• With regard to "plant closings," state protection is triggered if the shutdown of an employment site (or facility or operating unit within said site) results in employment loss for 25 or more full-time employees during any 30 day period. Again, the federal law states that the change must affect twice that number – 50 full-time workers.
  • A notable deviation is the New York law's provision for plant "relocation," defined as the "removal of all or substantially all" of the employer's operations to a location at least 50 miles away. There is no such provision in the New York WARN Act's federal counterpart.
  • The New York law requires at least 90 days advance notice prior to any mass layoff, plant closing, or relocation covered by the Act, whereas the federal law demands only 60 days written notice of a covered plant closing or mass layoff only. The New York statute requires that an employer include in such notice the same elements required by the federal WARN Act. However, the New York law not only provides that notice be submitted to the affected employee and his or her representative, but also to the New York State Department of Labor and the local workforce investment boards for the locality in which the layoff will occur.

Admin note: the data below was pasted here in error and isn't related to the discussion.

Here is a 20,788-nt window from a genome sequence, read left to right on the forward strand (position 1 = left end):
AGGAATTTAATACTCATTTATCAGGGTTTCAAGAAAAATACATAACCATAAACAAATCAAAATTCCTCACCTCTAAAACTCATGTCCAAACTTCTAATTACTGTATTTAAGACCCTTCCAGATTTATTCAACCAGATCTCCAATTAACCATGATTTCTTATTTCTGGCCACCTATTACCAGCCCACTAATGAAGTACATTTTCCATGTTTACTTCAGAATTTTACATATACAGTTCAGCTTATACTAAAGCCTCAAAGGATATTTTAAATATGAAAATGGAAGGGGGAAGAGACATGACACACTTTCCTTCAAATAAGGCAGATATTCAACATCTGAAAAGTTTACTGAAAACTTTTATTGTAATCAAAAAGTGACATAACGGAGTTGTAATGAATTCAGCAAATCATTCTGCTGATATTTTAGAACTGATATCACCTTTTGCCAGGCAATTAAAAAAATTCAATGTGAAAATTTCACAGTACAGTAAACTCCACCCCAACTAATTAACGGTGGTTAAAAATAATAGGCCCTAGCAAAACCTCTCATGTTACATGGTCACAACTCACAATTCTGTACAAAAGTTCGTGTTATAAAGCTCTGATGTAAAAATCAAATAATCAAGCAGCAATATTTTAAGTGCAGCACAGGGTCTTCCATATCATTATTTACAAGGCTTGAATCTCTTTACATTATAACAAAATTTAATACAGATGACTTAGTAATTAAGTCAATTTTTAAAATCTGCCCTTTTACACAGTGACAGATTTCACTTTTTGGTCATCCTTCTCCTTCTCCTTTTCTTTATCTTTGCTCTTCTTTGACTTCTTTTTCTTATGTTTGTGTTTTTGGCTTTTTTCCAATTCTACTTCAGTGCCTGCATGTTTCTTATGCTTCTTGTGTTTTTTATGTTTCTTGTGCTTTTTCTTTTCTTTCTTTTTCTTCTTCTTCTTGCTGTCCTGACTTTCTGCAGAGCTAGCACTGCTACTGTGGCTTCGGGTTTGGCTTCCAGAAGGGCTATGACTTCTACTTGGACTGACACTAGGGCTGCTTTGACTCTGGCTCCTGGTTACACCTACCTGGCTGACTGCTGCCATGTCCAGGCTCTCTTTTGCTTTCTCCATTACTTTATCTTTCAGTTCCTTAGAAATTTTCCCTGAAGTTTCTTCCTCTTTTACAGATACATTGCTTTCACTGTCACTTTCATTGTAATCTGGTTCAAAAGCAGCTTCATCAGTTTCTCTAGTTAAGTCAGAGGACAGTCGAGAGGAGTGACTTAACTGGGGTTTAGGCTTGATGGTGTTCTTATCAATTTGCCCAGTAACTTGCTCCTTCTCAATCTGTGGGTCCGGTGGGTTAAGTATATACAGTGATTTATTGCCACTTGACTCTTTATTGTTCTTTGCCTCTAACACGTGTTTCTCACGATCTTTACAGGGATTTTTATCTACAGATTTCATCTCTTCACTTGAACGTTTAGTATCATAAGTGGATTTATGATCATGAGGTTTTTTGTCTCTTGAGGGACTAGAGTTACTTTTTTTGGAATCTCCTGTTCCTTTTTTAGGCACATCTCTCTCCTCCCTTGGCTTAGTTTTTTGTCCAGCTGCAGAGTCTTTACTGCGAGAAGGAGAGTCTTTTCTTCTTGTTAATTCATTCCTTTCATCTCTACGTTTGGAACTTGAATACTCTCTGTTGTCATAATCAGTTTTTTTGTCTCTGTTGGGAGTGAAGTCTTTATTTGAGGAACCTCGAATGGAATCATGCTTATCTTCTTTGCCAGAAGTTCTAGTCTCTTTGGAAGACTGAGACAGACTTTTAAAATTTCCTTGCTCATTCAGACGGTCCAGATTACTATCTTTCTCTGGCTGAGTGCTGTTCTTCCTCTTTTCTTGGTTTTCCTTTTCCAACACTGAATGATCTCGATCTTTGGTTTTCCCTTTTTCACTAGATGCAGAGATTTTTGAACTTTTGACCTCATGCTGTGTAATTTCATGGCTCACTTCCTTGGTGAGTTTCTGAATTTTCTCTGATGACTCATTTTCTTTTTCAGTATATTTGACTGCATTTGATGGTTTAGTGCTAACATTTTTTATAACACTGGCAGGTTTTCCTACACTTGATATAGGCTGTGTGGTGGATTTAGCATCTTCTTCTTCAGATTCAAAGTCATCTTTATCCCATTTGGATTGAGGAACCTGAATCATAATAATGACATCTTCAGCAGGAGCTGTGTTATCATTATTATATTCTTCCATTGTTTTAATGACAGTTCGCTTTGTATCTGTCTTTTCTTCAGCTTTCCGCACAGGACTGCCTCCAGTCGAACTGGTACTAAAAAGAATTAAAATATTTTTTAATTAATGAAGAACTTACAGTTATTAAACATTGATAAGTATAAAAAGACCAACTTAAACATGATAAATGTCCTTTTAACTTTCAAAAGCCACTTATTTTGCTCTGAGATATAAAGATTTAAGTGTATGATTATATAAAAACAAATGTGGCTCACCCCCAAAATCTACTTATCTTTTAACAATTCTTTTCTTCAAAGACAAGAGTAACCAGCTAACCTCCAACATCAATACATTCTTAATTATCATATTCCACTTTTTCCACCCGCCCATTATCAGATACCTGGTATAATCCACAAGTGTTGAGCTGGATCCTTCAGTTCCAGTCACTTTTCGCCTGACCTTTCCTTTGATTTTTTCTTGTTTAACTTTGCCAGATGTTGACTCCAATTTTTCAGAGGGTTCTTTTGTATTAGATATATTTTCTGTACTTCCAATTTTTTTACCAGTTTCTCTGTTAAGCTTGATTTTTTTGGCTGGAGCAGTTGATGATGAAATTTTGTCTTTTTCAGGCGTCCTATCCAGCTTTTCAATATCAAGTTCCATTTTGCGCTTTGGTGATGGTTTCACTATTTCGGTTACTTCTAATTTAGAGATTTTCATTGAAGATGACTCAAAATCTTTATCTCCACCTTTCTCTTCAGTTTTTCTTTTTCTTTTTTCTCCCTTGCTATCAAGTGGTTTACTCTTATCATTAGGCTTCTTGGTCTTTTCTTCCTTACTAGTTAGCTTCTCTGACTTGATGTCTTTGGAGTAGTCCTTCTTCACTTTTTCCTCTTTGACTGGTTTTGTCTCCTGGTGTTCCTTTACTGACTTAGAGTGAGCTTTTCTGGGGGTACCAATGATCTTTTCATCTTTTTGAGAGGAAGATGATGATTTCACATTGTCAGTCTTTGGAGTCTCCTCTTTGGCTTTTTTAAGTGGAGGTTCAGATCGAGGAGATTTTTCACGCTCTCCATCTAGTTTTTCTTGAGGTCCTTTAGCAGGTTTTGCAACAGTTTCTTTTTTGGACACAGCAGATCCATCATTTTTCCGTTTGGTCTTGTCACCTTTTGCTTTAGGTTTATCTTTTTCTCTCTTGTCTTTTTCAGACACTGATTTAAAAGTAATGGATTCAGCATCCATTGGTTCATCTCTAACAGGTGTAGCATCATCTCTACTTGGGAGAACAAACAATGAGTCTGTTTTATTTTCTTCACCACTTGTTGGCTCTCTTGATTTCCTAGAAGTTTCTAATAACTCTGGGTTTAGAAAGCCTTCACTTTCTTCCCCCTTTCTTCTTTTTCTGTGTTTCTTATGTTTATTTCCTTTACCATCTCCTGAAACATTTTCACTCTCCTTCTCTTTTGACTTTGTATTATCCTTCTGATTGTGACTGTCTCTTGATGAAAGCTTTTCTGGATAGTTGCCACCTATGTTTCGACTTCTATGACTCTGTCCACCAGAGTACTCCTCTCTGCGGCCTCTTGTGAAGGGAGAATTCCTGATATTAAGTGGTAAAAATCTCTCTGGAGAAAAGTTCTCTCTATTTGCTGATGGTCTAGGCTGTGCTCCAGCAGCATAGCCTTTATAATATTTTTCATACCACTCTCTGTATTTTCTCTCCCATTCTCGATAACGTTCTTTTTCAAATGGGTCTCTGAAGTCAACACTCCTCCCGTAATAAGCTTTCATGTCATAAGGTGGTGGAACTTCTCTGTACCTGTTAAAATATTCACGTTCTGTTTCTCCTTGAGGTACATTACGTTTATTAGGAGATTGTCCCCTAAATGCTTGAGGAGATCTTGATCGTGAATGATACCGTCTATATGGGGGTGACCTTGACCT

• Failure to comply with the New York WARN Act could result in similar repercussions to those provided for under the federal law, such as an employer's exposure to private lawsuits and back pay for affected individuals. The New York law also enables the state Department of Labor to enforce the statute administratively, subjecting employers to civil penalties, while the federal Act only allows for terminated employees to bring private lawsuits.

What The New Law Means For Employers

Despite the notably stringent nature of this legislation, which may encompass small or medium-sized employers not covered under federal law, the New York law is not without reprieve for companies undergoing radical changes. In fact, both the federal and state laws outline exemptions from WARN's purview.